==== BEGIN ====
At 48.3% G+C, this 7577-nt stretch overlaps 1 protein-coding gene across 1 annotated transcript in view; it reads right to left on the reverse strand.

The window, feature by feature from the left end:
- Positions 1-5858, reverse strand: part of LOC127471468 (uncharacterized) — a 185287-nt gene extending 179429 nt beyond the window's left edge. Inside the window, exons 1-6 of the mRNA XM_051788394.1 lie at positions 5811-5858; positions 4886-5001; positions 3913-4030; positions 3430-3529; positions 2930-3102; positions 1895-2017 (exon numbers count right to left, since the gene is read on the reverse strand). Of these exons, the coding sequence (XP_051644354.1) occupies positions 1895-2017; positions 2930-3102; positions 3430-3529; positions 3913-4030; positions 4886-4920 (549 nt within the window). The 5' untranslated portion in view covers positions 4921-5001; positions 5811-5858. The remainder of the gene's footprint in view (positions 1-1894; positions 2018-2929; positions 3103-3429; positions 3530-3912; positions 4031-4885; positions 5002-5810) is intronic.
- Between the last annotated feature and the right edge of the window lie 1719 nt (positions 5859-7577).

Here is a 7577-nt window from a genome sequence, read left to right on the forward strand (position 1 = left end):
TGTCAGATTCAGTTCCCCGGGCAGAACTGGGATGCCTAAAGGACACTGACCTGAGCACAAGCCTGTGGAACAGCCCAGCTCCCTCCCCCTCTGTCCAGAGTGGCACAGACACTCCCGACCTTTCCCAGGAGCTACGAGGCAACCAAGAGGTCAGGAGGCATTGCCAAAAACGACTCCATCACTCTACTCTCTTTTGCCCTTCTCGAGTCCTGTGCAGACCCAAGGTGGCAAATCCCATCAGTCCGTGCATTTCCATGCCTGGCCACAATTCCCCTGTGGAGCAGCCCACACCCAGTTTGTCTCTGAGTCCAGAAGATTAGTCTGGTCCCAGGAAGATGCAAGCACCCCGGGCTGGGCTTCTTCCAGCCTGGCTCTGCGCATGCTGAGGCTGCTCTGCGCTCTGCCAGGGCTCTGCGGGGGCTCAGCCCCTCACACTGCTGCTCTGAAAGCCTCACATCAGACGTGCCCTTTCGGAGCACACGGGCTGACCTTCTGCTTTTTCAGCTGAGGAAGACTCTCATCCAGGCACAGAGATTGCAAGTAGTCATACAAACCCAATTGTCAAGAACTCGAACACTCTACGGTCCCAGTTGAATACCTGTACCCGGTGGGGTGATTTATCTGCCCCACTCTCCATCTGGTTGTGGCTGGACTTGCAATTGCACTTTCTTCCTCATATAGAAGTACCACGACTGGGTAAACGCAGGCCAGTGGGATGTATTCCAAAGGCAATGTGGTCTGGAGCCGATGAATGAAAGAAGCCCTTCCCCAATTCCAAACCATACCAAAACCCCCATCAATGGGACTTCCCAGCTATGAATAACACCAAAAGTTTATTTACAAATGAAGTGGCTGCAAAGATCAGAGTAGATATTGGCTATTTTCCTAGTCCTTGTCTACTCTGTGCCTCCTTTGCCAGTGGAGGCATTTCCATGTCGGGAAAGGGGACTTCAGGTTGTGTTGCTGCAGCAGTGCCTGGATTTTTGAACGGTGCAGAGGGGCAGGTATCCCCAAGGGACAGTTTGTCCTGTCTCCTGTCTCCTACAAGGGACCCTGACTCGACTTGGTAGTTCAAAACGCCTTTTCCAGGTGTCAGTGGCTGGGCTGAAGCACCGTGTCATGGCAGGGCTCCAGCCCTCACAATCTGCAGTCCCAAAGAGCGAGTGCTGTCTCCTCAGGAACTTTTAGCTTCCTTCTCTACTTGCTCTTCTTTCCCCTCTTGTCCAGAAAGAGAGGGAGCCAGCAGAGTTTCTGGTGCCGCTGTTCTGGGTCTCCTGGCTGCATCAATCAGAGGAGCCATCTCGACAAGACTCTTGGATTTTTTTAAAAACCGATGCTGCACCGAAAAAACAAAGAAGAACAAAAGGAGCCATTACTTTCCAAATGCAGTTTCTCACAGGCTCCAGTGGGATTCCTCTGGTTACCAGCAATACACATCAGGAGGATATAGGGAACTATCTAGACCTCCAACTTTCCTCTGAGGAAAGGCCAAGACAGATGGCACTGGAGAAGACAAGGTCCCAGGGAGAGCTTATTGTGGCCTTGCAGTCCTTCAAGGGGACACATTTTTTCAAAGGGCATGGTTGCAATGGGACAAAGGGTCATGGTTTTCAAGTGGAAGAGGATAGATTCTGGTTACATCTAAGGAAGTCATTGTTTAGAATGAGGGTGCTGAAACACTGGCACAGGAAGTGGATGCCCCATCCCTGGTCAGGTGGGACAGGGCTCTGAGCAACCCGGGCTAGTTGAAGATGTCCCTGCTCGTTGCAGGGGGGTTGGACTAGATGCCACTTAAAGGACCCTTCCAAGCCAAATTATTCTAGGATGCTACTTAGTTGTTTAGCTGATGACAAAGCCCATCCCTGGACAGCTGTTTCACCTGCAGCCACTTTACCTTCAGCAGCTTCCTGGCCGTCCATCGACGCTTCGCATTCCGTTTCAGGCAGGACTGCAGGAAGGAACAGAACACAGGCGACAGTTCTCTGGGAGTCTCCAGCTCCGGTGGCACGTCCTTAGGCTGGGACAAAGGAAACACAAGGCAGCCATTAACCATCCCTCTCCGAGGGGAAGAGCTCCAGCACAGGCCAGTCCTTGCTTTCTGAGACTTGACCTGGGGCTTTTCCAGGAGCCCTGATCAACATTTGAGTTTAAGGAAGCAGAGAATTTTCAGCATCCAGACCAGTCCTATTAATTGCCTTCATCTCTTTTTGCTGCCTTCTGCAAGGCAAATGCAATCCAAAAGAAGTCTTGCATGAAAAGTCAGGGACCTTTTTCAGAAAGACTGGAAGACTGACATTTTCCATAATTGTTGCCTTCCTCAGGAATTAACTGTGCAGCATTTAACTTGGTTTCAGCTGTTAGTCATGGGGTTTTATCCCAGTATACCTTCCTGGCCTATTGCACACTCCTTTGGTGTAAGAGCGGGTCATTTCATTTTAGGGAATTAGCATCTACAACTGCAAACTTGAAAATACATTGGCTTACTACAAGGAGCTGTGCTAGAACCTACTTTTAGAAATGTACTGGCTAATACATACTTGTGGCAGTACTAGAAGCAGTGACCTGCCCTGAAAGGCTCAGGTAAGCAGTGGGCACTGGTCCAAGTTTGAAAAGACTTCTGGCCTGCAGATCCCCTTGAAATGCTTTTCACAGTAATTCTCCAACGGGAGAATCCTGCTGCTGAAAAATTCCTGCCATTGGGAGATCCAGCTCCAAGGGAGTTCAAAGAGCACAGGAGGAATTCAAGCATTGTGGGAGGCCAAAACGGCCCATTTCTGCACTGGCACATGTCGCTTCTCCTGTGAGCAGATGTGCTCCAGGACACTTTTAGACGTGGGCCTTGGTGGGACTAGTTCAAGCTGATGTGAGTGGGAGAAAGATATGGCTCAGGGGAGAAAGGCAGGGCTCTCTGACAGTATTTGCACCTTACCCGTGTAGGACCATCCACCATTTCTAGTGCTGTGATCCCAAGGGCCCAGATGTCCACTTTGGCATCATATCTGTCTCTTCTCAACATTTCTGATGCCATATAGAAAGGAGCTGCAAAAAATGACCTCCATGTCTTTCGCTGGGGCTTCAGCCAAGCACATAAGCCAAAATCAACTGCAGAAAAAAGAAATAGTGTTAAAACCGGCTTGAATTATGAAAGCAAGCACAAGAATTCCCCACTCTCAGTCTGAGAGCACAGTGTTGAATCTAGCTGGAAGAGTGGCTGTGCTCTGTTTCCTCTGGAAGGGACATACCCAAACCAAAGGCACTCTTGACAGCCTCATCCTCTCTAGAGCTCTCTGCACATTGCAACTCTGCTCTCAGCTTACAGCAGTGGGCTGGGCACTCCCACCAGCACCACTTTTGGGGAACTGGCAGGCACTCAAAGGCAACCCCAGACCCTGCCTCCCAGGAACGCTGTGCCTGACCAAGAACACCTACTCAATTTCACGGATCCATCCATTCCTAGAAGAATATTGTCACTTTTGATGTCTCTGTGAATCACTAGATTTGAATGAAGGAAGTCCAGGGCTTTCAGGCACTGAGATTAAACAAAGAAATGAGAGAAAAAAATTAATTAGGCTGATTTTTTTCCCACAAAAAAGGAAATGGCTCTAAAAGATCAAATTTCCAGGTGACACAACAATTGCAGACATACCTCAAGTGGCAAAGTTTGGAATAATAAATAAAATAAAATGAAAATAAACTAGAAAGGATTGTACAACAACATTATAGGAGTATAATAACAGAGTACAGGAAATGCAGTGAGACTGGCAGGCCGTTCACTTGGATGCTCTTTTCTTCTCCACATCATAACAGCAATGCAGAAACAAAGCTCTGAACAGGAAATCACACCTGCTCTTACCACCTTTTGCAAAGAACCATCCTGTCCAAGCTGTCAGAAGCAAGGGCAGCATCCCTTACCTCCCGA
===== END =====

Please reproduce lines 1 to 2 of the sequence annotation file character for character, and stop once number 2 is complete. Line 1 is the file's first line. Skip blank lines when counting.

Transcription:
At 48.3% G+C, this 7577-nt stretch overlaps 1 protein-coding gene across 1 annotated transcript in view; it reads right to left on the reverse strand.

The window, feature by feature from the left end: